To elaborate further, the optician then would ask: “Are you most likely to buy online or from a commercial establishment? If you purchase online, make sure they have verified the accuracy of the prescription and that it meets ANSI standards because a wrong prescription can lead to multiple symptoms. Also, ask about their return policy, warranties and if you pay shipping to and from, ask about adjustments and how they will verify the lenses are correctly aligned on your face.
If this sounds a little overwhelming, you are always welcome to purchase our Eyewear Service Agreement, which will provide some of these things for you. The warranty and exchange policies, including incorrectly made lenses, will have to go through the company you order from. It is important to us that you are taken great care of, and as your advocate, we want to do what we can. Have a great day and please let us know if we can do anything to help.”
Script Ideal Staff Responses
At our practice, we offer firm guidelines on how we want staff to respond to patient questions, but we allow for them to incorporate their own language, as well.
New staff may have experience in the “right way,” or “their way,” of doing things, but they have no experience in “our way” of taking care of patients.
We communicate this to new staff, so they don’t feel offended when we tell them to relearn something they have been doing for years.
Scripts are important because they allow your culture and brand to permeate throughout the whole office based on what your staff say to patients. Scripts also allow time for training on the front end. Then, when staff start to vary the script by personality, we can help further guide the conversation. —Chad Fleming, OD, FAAO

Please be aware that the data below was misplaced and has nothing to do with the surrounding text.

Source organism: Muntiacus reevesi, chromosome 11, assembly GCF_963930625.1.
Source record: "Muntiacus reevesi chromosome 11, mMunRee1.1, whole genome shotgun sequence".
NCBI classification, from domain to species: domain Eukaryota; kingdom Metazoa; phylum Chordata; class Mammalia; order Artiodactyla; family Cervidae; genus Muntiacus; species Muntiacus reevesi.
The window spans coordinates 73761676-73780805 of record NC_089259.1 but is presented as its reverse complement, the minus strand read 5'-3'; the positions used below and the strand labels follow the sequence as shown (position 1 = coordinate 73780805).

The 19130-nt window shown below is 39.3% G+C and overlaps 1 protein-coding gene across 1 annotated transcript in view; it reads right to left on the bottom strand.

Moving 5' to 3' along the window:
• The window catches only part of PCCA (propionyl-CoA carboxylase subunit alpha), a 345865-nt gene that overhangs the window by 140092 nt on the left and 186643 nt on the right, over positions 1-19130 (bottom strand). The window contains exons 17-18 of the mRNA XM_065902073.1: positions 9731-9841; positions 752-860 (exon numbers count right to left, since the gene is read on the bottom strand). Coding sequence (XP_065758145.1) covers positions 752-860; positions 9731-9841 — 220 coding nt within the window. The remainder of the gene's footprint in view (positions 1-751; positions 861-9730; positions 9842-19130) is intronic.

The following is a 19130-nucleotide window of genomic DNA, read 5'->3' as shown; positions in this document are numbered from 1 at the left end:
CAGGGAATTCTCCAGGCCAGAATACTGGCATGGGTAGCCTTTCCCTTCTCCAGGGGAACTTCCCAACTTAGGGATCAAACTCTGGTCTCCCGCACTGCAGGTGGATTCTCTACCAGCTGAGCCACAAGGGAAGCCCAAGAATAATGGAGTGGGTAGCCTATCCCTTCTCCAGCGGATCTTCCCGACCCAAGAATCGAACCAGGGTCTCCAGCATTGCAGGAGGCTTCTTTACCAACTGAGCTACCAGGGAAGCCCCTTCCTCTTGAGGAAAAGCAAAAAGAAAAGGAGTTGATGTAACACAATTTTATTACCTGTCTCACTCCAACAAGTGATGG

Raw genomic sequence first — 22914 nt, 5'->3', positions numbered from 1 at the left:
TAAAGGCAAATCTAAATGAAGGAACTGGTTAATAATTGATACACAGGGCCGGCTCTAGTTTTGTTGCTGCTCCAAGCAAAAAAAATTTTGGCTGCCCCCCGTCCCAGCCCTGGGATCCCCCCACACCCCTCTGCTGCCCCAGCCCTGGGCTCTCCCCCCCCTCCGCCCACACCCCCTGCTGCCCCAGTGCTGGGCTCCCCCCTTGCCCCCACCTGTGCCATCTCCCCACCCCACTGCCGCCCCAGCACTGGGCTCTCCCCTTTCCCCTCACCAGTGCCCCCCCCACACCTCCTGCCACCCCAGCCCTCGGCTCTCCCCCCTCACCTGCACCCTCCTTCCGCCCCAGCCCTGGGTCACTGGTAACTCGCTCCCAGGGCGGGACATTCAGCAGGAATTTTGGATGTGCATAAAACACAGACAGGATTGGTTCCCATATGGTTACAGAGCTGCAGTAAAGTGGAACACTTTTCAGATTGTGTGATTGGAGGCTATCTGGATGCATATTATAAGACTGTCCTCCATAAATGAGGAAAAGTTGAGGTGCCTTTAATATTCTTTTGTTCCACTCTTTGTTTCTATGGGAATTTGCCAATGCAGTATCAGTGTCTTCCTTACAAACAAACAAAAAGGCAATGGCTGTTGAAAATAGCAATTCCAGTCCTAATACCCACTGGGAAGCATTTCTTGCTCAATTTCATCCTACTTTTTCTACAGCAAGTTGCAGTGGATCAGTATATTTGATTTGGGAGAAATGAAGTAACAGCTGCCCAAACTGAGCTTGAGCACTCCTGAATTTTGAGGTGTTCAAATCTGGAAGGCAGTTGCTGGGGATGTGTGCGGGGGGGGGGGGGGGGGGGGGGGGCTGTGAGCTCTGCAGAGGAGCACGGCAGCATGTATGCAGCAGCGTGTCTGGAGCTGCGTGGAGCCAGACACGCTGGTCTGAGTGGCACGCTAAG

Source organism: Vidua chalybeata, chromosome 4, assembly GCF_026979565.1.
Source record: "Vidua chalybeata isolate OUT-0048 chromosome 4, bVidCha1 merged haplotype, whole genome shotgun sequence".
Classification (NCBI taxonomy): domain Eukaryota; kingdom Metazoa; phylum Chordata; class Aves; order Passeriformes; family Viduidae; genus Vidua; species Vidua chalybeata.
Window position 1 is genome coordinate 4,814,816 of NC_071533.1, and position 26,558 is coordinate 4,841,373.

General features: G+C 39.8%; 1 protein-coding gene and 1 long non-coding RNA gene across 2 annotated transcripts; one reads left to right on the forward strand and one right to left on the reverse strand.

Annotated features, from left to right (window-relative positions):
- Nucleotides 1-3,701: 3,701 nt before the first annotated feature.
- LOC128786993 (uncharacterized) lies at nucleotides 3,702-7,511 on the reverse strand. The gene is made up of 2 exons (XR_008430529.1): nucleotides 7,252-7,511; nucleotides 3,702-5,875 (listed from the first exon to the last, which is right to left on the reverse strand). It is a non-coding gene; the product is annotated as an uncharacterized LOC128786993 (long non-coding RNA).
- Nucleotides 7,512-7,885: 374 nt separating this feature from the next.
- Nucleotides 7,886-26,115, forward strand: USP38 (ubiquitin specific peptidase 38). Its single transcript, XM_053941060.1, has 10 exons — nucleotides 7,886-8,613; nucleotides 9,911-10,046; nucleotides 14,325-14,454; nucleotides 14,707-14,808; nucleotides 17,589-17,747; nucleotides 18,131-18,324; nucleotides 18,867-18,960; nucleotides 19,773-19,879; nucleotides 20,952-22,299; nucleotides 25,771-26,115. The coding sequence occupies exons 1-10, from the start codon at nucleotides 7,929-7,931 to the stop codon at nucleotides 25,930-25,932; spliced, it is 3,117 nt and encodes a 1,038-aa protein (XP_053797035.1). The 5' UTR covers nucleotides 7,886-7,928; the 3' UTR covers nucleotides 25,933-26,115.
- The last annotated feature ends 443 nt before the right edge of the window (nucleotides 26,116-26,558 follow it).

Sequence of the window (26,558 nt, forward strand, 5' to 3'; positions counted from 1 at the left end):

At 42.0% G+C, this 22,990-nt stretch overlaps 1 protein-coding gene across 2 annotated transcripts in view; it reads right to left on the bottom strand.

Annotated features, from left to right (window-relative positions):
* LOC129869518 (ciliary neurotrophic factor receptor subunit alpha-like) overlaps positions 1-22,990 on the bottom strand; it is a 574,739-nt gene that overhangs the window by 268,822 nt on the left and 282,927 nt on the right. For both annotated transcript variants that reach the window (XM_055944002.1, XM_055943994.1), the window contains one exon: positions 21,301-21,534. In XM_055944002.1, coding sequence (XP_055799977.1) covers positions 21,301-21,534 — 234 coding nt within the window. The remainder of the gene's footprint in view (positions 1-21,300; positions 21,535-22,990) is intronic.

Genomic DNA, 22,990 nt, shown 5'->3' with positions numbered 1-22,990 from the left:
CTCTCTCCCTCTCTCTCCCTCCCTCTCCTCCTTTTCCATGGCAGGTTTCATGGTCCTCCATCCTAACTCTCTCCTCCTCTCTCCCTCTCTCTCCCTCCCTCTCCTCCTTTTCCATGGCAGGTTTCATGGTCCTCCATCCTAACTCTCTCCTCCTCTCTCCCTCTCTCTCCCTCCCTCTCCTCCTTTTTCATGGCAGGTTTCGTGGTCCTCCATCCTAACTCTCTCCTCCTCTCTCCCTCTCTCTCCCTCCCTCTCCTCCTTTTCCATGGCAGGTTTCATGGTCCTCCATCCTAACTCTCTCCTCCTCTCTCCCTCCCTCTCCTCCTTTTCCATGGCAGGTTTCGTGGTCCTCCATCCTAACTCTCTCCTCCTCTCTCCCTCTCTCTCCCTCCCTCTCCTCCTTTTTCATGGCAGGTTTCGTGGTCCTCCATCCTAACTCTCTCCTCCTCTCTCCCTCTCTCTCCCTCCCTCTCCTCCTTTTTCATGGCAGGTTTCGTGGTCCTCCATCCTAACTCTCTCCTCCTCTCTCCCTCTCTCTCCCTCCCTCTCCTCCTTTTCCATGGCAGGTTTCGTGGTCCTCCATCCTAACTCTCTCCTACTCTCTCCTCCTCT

Is a generic AR just as good?
Effective response: “A generic AR coating is a good option, and will work for you. The reason I would encourage you to get a premium AR is because a two-year warranty, and the quality of the AR, enhances your visual experience. A premium AR will give you the same performance today as it will in a year.”
“I’ve not had a good experience here today. Can you help?”
Effective response: “I’m sorry. What would you like to see done today to resolve your concerns?”
Typically the patient is angry because they spent money for something that did not perform as they anticipated. There was a gap in value of product and cost. We look at it as a learning opportunity for staff as they did not set expectations correctly. Or we look at it as an unwelcome hard sell, or that the patient is unreasonable. In our practice, the end result of many upset patients is a complete return on their glasses. If the right answer for the patient is not unreasonable in the time or money required, we usually do it. We will pay $500 for a patient to not be blowing us up on social media.
We have found that the cost is minimal to give a patient a complete return, remake lenses in another pair of frames, or otherwise give them what they want, compared to the long-term damage of a patient slamming us by word-of-mouth or on social media. That said, we have also fired some patients after we returned their money because they were extremely unreasonable and they treated our staff badly.
A common trigger of anger is making a patient feel pressured to buy. Patients should never feel pressed to buy anything at our office. A hard sale will get a $1,000 purchase today and the loss of a patient tomorrow. We sell better vision through prescribing and education.